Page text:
Socially conscious youngsters helping Tohoku survivors with after-school tuition

by

Kyodo

Twenty-something Satoshi Okuno thought he had finally found the answer to his question — what can he do for society — when he saw children studying in a corner of a gymnasium being used as a shelter following the March 2011 disaster in Tohoku.

“I should support children who are studying,” Okuno told himself. He talked about the idea with his friend Yusuke Imai and other people, and then established the group Chance for Children three months after the devastating quake and tsunami.

Five years on, the group has provided support to more than 1,000 children.

The group collects donations from private foundations and companies and issues vouchers for children to attend after-school educational facilities. In return, those facilities send the vouchers to CFC and are reimbursed the tuition fees in cash.

CFC provides families in need with ¥150,000 to ¥300,000 worth of vouchers per year. The level depends on conditions such as their family income. Vouchers are used for education, while cash can sometimes be diverted to meet families’ needs, Okuno said.

Okuno, now 30, collects donations mainly in Tokyo. To maintain management transparency, CFC has an avowed policy of using 70 percent of donations for the voucher program.

Donations are increasing as poverty is increasingly a social issue and as more children are living in families with incomes less than half of the national average, he said.

But the children CFC has helped account for only 1 in 10 applicants to the program, he added.

Okuno hopes local governments in disaster-hit regions will address the issue on a wider scale by providing financial support for after-school education of children in need.

The 2011 disaster left more than 18,000 people dead or missing while thousands still are forced to live away from their hometowns.

Okuno himself experienced a major earthquake in October 2004 in Niigata Prefecture. As a student busy preparing for university entrance exams he felt unable to help people in the areas that were most damaged. But he saw a large number of volunteers arriving to help from Hyogo Prefecture, which was hit by the 1995 Great Hanshin Earthquake.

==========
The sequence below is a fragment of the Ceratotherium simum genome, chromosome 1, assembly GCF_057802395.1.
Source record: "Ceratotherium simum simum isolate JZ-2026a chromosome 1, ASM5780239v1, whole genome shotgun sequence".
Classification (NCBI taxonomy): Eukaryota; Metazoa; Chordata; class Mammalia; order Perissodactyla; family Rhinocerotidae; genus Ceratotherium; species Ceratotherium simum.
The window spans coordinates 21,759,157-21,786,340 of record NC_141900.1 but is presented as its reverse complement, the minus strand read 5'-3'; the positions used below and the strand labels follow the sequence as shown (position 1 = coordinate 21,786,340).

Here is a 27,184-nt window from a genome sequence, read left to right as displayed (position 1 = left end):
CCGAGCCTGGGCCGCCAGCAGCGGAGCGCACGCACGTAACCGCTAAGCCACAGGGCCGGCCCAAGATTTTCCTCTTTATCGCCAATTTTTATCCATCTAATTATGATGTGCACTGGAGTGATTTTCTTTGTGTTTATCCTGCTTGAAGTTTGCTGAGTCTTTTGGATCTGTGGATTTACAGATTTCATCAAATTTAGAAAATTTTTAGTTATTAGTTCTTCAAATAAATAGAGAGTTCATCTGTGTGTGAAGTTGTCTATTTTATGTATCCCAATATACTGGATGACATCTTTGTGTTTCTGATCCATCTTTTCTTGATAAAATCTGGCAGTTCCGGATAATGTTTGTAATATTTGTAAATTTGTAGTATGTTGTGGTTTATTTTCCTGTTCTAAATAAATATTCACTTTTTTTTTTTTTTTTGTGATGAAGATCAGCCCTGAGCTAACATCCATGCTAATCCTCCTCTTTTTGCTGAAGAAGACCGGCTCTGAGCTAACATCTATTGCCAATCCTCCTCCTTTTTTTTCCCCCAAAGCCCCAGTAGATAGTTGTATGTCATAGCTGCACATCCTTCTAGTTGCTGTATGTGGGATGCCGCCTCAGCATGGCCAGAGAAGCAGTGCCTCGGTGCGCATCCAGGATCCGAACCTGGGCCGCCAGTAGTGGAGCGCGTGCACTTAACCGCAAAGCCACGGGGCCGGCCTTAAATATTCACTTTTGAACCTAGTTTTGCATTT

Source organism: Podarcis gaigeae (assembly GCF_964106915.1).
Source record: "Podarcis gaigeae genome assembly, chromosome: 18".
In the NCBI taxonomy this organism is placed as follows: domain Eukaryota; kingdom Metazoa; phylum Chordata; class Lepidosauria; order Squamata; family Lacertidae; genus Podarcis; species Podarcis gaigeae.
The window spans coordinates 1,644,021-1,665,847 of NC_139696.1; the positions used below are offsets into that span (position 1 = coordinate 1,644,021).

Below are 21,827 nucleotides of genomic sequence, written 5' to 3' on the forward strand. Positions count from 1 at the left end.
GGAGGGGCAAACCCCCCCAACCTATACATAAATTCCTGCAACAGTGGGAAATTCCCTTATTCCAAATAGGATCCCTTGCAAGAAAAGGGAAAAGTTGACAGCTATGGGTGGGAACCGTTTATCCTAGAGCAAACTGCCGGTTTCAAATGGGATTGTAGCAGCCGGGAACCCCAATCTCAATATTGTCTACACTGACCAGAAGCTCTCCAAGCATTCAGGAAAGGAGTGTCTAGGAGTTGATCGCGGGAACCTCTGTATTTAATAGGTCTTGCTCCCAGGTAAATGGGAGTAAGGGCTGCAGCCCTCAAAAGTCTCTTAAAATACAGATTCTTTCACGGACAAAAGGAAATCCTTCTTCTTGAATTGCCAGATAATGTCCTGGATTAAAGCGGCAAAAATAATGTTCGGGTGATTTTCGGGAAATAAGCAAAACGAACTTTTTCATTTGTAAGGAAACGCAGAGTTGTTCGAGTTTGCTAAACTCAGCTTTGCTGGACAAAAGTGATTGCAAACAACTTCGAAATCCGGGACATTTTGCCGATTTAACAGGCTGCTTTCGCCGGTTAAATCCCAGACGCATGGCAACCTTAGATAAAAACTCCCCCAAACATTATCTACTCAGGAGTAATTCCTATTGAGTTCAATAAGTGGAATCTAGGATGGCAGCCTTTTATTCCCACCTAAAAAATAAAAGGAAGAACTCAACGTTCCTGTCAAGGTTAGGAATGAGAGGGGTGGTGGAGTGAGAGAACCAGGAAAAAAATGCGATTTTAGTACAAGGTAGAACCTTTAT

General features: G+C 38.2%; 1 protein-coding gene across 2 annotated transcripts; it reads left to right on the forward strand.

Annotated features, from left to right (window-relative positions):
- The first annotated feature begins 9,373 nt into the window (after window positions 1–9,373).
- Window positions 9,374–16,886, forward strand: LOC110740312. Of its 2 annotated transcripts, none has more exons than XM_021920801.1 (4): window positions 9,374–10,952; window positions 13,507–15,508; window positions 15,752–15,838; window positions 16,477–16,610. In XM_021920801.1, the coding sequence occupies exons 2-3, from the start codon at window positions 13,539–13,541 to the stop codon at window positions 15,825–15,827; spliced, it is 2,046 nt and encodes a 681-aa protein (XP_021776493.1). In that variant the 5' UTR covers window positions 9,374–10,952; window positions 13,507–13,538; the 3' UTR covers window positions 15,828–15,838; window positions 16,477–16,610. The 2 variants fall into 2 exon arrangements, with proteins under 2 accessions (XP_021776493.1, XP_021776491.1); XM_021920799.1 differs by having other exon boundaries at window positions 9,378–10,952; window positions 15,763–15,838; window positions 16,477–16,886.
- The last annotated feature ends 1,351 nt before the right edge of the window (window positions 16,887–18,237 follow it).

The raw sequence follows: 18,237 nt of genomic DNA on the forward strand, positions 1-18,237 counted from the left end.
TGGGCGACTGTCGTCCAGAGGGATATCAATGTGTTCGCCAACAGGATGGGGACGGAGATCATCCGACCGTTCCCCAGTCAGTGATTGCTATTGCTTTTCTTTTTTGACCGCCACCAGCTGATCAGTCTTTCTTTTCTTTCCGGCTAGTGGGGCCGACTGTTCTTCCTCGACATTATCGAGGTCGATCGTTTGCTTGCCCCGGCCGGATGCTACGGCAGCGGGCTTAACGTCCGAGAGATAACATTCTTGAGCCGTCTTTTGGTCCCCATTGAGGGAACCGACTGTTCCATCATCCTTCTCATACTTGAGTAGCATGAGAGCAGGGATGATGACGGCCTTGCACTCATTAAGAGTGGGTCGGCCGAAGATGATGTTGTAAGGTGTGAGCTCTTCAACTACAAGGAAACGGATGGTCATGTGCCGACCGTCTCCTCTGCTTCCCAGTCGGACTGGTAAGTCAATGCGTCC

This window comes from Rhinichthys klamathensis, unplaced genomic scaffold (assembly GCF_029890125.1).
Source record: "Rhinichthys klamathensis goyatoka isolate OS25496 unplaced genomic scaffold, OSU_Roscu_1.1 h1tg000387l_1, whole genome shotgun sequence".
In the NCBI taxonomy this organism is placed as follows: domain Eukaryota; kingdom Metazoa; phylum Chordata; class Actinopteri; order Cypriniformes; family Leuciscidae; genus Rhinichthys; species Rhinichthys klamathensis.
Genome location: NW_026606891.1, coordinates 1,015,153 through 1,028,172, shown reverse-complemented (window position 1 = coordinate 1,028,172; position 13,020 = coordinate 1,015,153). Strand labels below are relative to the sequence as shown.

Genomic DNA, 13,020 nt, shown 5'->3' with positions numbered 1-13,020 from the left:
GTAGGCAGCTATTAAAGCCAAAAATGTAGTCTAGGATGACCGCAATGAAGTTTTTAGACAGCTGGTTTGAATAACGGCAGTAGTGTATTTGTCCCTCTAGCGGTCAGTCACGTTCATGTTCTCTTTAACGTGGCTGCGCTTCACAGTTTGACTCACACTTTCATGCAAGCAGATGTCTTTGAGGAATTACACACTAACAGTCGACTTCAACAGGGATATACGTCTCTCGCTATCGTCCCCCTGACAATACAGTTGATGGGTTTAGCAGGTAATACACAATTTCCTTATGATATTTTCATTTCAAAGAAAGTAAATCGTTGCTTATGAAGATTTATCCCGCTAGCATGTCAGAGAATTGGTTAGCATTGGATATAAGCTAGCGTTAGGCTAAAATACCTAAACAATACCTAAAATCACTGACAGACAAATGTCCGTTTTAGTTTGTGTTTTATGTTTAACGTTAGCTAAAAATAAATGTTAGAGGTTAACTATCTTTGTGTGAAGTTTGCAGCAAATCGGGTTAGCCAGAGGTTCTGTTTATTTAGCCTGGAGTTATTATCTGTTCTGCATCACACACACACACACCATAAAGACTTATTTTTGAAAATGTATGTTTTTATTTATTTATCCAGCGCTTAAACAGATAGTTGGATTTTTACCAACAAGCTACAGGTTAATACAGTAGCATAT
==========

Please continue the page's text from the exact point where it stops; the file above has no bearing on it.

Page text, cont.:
Okuno wondered what motivated the volunteers to come to Niigata. To find the answer, he enrolled in Kwansei Gakuin University in Hyogo. There he became deeply involved in volunteer activities related to education for elementary and junior high school students, and that is where he met Imai, his then classmate and future CFC co-founder.

Although the two parted ways for a few years, they met again and agreed to do something for the good of the wider society.

The reunion was only four days before the March 11 disaster, Okuno remembers. Feeling fate had played a part in bringing them back together, Imai quit his job and joined Okuno.

Despite being only at the start of their journey, they agreed to continue CFC’s work for 20 years at least.

Okuno recently met Midori Chiba, one of the children supported by CFC. Chiba, now a 19-year-old college student with plans to become a dietician, received CFC vouchers for about four years.

While thanking a female CFC adviser who helped her, Chiba said, “I want to be like her.” She goes to the university the adviser graduated from, while also helping CFC by working as a volunteer.

Okuno also visited Gaishi Itakura, 16, a high school student who lost his mother in the Tohoku disaster. Itakura received vouchers from CFC.

Itakura attended an event in the United States commemorating the disaster and has since become interested in international exchanges.

“I want to engage in work to create things through discussions with people from various countries,” he told Okuno.

Okuno said a serious problem CFC needs to address is that applications for the group’s assistance come only from families wishing to give their children a good education. Children from families who are living on a more day-to-day basis perhaps do not give the necessary focus to their children’s education and so are unable to break the cycle of poverty.

Support “has failed to reach families that need it most,” Okuno said.

CFC is thus seeking tie-ups with groups that assign home tutors free of charge, with organizations that support poor families as well as with municipal governments.